3 of 4 people found the following review helpful
This review is from: Summertime (Hardcover)
I can see why this book is touted so widely to win the Booker Prize. It makes an excellent companion to the other two autobiographical books, Youth and Boyhood. In this book, Coetzee tackles what seem like wilderness years. He is in his 30s, he's had to return to South Africa in disgrace, he lives with his dad and despite his Phd, his only income comes from tutoring high school kids. In short, his life isn't looking great. Added to this, he is extremely unlucky in love.
Coetzee I believe is at his best when writing about South Africa and the outsider. Both are dealt with here. Using an unusual device of creating a fictional biographer writing about himself. Coetzee is able to be extremely cruel about himself. He depicts himself as awkward, academic and devoid of normal feelings.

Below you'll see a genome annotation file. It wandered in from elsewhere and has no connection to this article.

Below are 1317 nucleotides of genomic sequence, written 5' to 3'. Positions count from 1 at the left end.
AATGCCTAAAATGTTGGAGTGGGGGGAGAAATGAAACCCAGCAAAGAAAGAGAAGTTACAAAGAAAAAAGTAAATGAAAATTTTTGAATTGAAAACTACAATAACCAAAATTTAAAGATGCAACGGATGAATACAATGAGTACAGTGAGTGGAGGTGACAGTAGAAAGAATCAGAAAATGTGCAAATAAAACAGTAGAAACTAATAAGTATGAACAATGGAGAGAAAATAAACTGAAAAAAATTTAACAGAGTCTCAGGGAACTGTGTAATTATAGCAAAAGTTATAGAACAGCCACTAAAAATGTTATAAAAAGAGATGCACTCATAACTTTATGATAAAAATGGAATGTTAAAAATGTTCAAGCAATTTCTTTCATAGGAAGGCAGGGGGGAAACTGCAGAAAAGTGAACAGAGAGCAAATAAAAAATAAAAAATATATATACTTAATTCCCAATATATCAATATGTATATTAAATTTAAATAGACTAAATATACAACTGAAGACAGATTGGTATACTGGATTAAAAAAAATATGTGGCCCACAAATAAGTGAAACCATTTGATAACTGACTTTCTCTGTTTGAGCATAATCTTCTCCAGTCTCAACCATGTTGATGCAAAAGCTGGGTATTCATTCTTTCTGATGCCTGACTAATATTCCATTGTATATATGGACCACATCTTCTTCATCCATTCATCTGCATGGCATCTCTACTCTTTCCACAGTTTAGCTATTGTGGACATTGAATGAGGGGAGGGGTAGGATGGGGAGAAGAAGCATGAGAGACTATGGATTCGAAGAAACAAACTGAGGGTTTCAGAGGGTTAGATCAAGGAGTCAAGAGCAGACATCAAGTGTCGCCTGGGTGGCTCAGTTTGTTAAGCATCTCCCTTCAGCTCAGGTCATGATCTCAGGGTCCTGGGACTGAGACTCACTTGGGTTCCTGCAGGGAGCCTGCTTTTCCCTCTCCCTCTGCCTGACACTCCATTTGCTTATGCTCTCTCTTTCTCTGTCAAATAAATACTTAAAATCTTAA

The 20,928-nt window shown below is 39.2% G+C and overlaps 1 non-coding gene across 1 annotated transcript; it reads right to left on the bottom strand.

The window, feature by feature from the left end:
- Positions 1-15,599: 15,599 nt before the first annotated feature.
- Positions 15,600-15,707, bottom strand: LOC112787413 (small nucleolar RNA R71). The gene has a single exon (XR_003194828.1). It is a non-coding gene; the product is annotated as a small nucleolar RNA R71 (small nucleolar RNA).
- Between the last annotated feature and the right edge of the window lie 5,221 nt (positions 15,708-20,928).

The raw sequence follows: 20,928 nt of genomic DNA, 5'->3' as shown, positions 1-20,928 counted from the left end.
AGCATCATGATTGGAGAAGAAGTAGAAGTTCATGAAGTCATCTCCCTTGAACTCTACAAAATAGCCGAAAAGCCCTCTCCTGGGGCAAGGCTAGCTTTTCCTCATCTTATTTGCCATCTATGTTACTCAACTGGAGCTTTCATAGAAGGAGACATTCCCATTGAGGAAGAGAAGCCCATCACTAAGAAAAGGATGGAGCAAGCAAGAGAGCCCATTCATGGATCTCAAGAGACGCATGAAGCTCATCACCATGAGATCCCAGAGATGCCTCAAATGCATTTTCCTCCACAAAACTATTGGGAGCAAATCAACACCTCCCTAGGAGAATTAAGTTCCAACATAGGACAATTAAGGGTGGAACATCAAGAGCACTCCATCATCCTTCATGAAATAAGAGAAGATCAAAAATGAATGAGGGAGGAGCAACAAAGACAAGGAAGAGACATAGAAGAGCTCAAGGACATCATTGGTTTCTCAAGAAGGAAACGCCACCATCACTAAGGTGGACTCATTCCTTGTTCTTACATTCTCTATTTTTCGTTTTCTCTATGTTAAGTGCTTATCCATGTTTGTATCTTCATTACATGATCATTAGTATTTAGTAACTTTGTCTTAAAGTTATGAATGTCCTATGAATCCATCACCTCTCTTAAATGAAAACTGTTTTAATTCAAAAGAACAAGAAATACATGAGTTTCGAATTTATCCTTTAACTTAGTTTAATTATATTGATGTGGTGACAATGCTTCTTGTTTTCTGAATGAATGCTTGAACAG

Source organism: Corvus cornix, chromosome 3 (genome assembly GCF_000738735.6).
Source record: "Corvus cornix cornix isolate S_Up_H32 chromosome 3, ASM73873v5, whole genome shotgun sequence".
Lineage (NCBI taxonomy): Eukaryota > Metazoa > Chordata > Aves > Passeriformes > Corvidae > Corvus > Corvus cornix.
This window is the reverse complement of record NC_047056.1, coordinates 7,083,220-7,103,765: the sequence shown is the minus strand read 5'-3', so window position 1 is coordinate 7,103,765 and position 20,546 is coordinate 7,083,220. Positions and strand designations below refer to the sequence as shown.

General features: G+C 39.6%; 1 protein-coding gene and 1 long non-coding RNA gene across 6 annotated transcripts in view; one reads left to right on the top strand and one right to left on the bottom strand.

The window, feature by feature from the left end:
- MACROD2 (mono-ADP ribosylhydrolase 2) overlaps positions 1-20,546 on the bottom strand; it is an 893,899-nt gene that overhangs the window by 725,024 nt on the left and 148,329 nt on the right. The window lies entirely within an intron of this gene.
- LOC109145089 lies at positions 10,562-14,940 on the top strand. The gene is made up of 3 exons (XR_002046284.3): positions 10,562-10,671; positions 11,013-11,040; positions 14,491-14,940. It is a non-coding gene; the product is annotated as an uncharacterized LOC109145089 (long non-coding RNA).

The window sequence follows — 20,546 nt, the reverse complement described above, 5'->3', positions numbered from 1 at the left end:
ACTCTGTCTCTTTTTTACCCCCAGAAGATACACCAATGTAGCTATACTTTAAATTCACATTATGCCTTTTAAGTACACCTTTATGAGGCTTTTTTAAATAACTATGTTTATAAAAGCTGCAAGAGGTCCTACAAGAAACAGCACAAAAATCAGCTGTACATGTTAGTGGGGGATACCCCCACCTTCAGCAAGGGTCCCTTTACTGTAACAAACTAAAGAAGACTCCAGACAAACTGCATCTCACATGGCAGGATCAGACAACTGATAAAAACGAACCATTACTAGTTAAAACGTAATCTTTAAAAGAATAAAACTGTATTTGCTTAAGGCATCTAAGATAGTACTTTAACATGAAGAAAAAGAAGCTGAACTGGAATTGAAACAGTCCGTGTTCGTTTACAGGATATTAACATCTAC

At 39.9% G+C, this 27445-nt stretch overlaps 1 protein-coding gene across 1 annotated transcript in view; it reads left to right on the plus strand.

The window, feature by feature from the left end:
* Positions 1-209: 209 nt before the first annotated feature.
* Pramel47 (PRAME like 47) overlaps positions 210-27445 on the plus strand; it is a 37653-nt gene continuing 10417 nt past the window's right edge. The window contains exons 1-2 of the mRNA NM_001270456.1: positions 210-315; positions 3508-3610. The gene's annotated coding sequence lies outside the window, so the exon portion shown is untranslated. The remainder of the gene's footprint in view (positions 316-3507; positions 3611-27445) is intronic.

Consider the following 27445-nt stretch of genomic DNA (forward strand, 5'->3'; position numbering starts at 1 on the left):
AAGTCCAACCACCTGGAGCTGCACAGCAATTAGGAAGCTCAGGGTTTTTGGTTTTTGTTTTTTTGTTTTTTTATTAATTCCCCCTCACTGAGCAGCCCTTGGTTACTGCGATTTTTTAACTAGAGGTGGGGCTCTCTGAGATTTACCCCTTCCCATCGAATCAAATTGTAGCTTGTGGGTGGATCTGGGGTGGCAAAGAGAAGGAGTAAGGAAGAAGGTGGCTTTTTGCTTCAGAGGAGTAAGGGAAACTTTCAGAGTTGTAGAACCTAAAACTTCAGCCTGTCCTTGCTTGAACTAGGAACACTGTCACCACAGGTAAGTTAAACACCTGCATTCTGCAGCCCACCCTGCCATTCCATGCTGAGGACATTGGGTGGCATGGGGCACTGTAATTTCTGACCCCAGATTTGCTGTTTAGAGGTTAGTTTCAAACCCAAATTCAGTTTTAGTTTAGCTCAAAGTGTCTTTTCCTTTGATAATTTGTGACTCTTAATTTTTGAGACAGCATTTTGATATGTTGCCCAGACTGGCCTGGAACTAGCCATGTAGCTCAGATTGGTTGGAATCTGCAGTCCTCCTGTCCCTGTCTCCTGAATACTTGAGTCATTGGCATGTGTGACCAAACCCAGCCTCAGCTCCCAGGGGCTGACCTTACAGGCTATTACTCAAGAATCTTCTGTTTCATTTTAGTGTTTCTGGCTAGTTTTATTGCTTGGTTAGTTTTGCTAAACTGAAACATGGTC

Yet, it is an incredible read. It depicts a difficult time in anyone's life. You hit 30, and you're wondering is this all my life has to offer? In his case, his writing career hasn't got started and he can't relate to his father. Capturing his life long before the Nobel Prize and the accolades, Coetzee cleverly portrays the artist as an awkward young man struggling to come to terms with his life.
As we all know, thankfully in real life the story ends happily.